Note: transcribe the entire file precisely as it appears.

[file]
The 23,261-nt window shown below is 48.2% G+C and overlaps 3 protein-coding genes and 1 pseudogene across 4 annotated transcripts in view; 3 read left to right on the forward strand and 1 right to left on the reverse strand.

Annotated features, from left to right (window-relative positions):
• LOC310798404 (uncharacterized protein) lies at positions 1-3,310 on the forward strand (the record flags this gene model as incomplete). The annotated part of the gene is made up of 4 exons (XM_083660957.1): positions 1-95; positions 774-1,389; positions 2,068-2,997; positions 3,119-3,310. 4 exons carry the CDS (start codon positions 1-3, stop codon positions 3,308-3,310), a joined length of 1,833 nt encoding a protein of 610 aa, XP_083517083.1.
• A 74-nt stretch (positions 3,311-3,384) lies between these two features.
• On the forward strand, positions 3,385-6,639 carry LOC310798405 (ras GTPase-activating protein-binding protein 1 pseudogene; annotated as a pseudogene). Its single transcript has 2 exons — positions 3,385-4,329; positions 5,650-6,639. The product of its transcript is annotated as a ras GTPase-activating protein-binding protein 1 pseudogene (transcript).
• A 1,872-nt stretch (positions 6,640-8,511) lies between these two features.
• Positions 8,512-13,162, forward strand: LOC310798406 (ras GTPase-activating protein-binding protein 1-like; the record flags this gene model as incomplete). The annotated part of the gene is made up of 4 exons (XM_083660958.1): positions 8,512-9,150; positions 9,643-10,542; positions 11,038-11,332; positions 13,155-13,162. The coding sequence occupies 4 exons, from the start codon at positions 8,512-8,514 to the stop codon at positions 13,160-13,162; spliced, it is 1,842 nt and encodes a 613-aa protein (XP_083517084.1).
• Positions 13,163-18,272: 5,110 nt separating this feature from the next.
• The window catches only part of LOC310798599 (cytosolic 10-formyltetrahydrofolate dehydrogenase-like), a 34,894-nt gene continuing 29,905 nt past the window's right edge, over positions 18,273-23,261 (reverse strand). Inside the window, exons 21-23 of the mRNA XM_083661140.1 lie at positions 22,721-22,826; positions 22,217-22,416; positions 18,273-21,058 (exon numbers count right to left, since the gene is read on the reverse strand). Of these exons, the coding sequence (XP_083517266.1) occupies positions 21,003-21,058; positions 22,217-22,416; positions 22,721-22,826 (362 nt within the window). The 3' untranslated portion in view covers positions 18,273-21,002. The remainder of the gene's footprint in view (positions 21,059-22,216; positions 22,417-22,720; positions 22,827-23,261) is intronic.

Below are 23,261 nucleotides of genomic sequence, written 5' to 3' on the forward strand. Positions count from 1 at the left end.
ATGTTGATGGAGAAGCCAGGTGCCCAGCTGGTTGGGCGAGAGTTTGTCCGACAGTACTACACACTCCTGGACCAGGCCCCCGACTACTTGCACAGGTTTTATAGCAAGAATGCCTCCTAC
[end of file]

The 23,261-nt window shown below is 48.2% G+C and overlaps 3 protein-coding genes and 1 pseudogene across 4 annotated transcripts in view; 3 read left to right on the forward strand and 1 right to left on the reverse strand.

Annotated features, from left to right (window-relative positions):
• LOC310798404 (uncharacterized protein) lies at positions 1-3,310 on the forward strand (the record flags this gene model as incomplete). The annotated part of the gene is made up of 4 exons (XM_083660957.1): positions 1-95; positions 774-1,389; positions 2,068-2,997; positions 3,119-3,310. 4 exons carry the CDS (start codon positions 1-3, stop codon positions 3,308-3,310), a joined length of 1,833 nt encoding a protein of 610 aa, XP_083517083.1.
• A 74-nt stretch (positions 3,311-3,384) lies between these two features.
• On the forward strand, positions 3,385-6,639 carry LOC310798405 (ras GTPase-activating protein-binding protein 1 pseudogene; annotated as a pseudogene). Its single transcript has 2 exons — positions 3,385-4,329; positions 5,650-6,639. The product of its transcript is annotated as a ras GTPase-activating protein-binding protein 1 pseudogene (transcript).
• A 1,872-nt stretch (positions 6,640-8,511) lies between these two features.
• Positions 8,512-13,162, forward strand: LOC310798406 (ras GTPase-activating protein-binding protein 1-like; the record flags this gene model as incomplete). The annotated part of the gene is made up of 4 exons (XM_083660958.1): positions 8,512-9,150; positions 9,643-10,542; positions 11,038-11,332; positions 13,155-13,162. The coding sequence occupies 4 exons, from the start codon at positions 8,512-8,514 to the stop codon at positions 13,160-13,162; spliced, it is 1,842 nt and encodes a 613-aa protein (XP_083517084.1).
• Positions 13,163-18,272: 5,110 nt separating this feature from the next.
• The window catches only part of LOC310798599 (cytosolic 10-formyltetrahydrofolate dehydrogenase-like), a 34,894-nt gene continuing 29,905 nt past the window's right edge, over positions 18,273-23,261 (reverse strand). Inside the window, exons 21-23 of the mRNA XM_083661140.1 lie at positions 22,721-22,826; positions 22,217-22,416; positions 18,273-21,058 (exon numbers count right to left, since the gene is read on the reverse strand). Of these exons, the coding sequence (XP_083517266.1) occupies positions 21,003-21,058; positions 22,217-22,416; positions 22,721-22,826 (362 nt within the window). The 3' untranslated portion in view covers positions 18,273-21,002. The remainder of the gene's footprint in view (positions 21,059-22,216; positions 22,417-22,720; positions 22,827-23,261) is intronic.

Below are 23,261 nucleotides of genomic sequence, written 5' to 3' on the forward strand. Positions count from 1 at the left end.
ATGTTGATGGAGAAGCCAGGTGCCCAGCTGGTTGGGCGAGAGTTTGTCCGACAGTACTACACACTCCTGGACCAGGCCCCCGACTACTTGCACAGGTTTTATAGCAAGAATGCCTCCTAC